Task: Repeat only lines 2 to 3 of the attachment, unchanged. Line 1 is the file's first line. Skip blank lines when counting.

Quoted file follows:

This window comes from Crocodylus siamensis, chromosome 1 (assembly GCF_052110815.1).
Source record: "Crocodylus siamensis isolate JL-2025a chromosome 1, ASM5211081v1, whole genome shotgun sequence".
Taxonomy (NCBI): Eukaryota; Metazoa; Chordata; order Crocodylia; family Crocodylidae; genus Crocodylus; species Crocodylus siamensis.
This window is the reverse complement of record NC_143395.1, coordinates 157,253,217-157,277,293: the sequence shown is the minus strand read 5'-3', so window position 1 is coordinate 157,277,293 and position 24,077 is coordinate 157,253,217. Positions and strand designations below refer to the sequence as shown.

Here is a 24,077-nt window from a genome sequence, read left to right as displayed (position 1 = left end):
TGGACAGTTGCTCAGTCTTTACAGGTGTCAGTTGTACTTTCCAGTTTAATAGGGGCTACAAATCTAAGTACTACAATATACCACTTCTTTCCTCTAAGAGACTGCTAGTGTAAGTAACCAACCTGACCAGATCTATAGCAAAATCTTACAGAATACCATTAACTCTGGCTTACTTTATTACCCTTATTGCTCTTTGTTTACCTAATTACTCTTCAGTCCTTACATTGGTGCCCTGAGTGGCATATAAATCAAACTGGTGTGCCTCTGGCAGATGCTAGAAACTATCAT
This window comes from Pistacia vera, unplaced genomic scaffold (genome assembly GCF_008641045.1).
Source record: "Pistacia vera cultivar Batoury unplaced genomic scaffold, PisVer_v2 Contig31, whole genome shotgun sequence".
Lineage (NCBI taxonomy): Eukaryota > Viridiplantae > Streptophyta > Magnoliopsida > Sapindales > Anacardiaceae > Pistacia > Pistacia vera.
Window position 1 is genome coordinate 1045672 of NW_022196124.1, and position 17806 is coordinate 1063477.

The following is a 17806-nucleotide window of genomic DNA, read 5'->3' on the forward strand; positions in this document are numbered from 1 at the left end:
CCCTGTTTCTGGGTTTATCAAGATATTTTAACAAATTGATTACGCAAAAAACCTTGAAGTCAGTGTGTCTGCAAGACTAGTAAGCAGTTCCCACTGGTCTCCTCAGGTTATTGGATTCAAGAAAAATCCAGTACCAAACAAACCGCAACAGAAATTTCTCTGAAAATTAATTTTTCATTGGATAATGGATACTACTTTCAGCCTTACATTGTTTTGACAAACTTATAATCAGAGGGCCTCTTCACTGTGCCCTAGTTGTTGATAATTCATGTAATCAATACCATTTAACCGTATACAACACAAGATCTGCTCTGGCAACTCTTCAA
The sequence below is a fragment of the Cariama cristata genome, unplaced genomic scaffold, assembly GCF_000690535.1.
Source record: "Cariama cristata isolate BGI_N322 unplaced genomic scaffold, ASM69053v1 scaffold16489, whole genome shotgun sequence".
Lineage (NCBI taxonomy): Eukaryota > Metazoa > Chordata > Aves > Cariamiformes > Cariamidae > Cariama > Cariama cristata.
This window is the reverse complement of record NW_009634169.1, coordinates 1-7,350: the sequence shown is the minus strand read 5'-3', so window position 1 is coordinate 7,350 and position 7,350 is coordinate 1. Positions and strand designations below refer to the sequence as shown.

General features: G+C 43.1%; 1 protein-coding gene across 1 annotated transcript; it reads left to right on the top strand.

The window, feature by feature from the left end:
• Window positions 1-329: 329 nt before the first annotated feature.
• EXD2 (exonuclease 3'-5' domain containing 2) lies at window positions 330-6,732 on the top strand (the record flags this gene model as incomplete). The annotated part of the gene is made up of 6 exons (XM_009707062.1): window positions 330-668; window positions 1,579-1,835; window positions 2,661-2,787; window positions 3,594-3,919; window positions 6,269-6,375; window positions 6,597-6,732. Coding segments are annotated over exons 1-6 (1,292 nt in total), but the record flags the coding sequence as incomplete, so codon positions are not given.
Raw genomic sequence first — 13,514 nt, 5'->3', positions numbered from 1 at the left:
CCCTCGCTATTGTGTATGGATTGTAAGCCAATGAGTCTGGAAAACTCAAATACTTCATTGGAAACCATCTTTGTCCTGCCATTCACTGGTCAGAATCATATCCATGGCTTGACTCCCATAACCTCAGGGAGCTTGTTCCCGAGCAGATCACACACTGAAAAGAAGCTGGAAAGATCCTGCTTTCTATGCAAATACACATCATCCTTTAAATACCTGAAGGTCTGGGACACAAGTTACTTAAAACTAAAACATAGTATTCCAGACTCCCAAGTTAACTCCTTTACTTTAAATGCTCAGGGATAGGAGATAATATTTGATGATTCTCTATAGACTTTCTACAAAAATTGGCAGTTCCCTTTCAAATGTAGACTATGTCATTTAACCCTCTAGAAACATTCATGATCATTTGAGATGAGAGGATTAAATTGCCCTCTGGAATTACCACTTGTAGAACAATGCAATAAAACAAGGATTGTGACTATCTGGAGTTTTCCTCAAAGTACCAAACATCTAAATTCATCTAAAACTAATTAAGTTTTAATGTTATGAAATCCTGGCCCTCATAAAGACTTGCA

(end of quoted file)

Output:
Source record: "Crocodylus siamensis isolate JL-2025a chromosome 1, ASM5211081v1, whole genome shotgun sequence".
Taxonomy (NCBI): Eukaryota; Metazoa; Chordata; order Crocodylia; family Crocodylidae; genus Crocodylus; species Crocodylus siamensis.